My driver from the airport to the hotel Saturday was an older Romanian man who welcomed me to New York four times over, showed me a cell-phone photo of Jane Fonda at LaGuardia from earlier in the afternoon, talked about a movie he’d seen her in as a young man (called “They Shoot Horses, Don’t They?”), then about another movie, which led to a conversation about the war and his views on U.S. politics as an East European immigrant from a long-suffering nation. He combined a great love for America with high expectations, a heavy dose of skepticism, and no illusions about the potential for political leaders to disappoint. Fascinating.
I told him that one of the things I love about getting into a car outside an airport is the roll of the dice: you never know who you’re going to cross paths with. He smiled and said, “You get in with an open mind – not everyone does that.”
* * * * *
I walked from the hotel through a crush of humanity to the intersection of 50th Street and 5th Avenue, to St. Patrick’s Cathedral for Mass this evening. It’s amazing what you pass along the way: the destitute and the fantastically wealthy, posh restaurants and corner hot-dog stands, fashion-forward boutiques and knock-off handbags.
Yesterday the cathedral was bustling with tourists (and a scattering of prayerful, mournful, and presumably faithful). I lit a candle and said a prayer for the folks back home, made a lap around the church, then left. Hard to find peace with so many people milling around.
I arrived tonight about five minute before the service. The ushers were stationed at each aisle, asking people if they were here for Mass. If yes, they were given a program and allowed down the aisle to find a pew; if no, they were directed to the outside aisles to observe and take photos. I wound up three-quarters of the way back, just right of center, and when the massive pipe organ started, you could tell how big the space was to fill – it sounded surprisingly soft, almost muffled. It took several minutes for the church to reach some semblance of quiet, and even then, there was a constant influx of church-goers and tourists. Between the priest and me were hundreds, maybe thousands, of worshipers of every nationality you could imagine.
The readings, of course, were the same ones many of you heard. Monsignor Ritchie, however, said (in a voice equal parts joyous preacher and wizened New Yorker) that he would speak about the readings from Tuesday’s Mass – in part because the cathedral clearly held so many visitors, many of whom he feared may not realize that the Church doesn’t just celebrate the Mass on Sunday.
So he preached what he described as a second set of commandments in Paul’s Letter to the Romans (Ch. 12), and ended with a verse from the next chapter: “For the commandments, ‘You shall not commit adultery,’ ‘You shall not murder,’ ‘You shall not steal,’ ‘You shall not give false testimony,’ ‘You shall not covet,’ and whatever other commandments there are, are all summed up in this saying, namely, ‘You shall love your neighbor as yourself.'” (Romans 13:9)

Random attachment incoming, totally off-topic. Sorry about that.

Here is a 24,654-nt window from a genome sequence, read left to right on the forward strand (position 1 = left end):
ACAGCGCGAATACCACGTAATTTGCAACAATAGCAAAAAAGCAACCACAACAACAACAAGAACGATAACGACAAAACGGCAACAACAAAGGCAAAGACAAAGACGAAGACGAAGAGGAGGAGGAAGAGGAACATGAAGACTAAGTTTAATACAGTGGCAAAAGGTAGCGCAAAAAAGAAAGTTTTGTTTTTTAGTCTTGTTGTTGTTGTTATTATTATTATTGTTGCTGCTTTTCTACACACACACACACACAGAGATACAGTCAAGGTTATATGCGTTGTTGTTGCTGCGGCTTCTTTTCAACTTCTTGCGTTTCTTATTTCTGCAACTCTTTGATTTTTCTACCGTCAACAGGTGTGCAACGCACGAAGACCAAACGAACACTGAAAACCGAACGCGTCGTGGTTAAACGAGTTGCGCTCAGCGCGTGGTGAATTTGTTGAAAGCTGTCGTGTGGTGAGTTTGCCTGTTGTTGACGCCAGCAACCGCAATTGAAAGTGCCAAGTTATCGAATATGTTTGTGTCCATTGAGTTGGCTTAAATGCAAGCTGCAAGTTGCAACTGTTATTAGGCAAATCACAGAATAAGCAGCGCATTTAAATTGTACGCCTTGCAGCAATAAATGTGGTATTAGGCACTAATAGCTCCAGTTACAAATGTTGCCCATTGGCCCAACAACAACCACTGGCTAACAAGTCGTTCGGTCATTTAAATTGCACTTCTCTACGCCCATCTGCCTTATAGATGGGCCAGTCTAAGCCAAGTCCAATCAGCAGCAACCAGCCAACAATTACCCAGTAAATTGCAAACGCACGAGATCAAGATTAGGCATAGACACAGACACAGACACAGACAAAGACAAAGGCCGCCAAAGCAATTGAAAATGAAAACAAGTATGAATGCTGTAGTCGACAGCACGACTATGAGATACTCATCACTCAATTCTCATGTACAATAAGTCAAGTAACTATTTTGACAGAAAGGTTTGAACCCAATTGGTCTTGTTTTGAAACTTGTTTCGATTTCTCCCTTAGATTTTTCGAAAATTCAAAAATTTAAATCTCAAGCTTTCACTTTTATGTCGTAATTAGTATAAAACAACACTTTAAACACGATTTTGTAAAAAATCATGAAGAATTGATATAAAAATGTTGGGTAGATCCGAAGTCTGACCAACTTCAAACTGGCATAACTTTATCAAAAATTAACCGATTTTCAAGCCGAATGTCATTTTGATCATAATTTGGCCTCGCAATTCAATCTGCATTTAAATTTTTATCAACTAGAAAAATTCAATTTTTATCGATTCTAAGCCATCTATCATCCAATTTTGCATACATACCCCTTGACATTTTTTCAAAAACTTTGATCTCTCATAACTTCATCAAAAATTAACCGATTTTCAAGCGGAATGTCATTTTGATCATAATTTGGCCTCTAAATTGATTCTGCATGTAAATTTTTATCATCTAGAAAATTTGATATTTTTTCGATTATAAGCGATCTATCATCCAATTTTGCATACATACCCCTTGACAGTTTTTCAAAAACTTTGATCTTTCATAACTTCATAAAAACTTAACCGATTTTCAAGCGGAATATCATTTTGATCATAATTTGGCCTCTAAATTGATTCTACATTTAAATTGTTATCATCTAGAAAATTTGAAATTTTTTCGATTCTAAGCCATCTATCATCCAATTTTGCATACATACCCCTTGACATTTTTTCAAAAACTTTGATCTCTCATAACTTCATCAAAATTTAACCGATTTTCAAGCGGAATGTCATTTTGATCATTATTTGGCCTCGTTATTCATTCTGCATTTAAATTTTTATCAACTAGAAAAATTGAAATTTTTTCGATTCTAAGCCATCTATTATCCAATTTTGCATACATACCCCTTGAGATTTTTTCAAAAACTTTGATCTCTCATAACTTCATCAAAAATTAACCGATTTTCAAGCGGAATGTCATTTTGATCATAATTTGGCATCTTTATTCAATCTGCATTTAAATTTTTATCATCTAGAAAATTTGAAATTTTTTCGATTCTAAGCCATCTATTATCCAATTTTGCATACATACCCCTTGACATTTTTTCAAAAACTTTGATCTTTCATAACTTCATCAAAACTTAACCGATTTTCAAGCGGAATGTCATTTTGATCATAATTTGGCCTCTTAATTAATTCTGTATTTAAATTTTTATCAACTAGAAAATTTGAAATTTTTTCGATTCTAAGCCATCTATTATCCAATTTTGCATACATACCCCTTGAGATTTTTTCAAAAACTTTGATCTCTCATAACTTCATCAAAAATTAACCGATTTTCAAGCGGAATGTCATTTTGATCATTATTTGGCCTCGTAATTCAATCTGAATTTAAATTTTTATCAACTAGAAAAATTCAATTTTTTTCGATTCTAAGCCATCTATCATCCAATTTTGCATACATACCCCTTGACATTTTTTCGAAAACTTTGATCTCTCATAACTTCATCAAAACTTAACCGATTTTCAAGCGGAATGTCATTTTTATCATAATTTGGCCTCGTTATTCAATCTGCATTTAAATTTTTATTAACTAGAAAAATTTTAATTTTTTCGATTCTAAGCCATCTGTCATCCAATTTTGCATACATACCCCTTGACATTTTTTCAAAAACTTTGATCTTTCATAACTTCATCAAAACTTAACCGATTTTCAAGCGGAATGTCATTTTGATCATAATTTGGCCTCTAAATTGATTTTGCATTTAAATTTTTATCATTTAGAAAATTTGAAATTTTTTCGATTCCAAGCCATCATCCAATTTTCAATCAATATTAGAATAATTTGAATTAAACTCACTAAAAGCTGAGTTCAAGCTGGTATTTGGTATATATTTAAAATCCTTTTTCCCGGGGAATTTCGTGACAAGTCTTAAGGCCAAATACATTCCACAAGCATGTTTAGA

The procession to the altar for Communion was slow going, not unlike the sidewalks outside, except without the cell phones and exasperation. People were patient; people were kind …
* * * * *
I filed out with everyone else, back into the neon whirlwind outside. I walked past 30 Rockefeller Plaza, past Radio City Music Hall, where the annual Christmas Spectacular (featuring those leggy Rockettes) is the only show in town due to the writer’s strike, past Lindy’s New York Cheesecake and back to hotel, not hungry enough to eat dinner. I stopped at the little lobby store to get a Coke and peanuts (curse you, Bob!), smiled and thanked the woman at register, wishing her a good night.
I got snack-hungry later and ran back down to get some popcorn. She recognized me, and we talked about the weather, here versus Minnesota, then about her love of the City. “I’m more of a country boy,” I said. “I couldn’t live here, but I do like to visit.”
She smiled and said something I didn’t understand about my education showing through; after a few moments, I realized she was talking about my upbringing. She said, “Where I come from in Cuba is a town, but not big. It is country. I like it, too. People come here; they say, ‘Hello,’ like you. They are nice, friendly people. That’s their education.”
We talk a bit more, then I start back toward the elevators. “You have a great night,” I say.
“Good night,” she says. “You say, ‘Buenos noches.'”
“Buenos noches,” I reply.
“God bless you,” she says, and waves.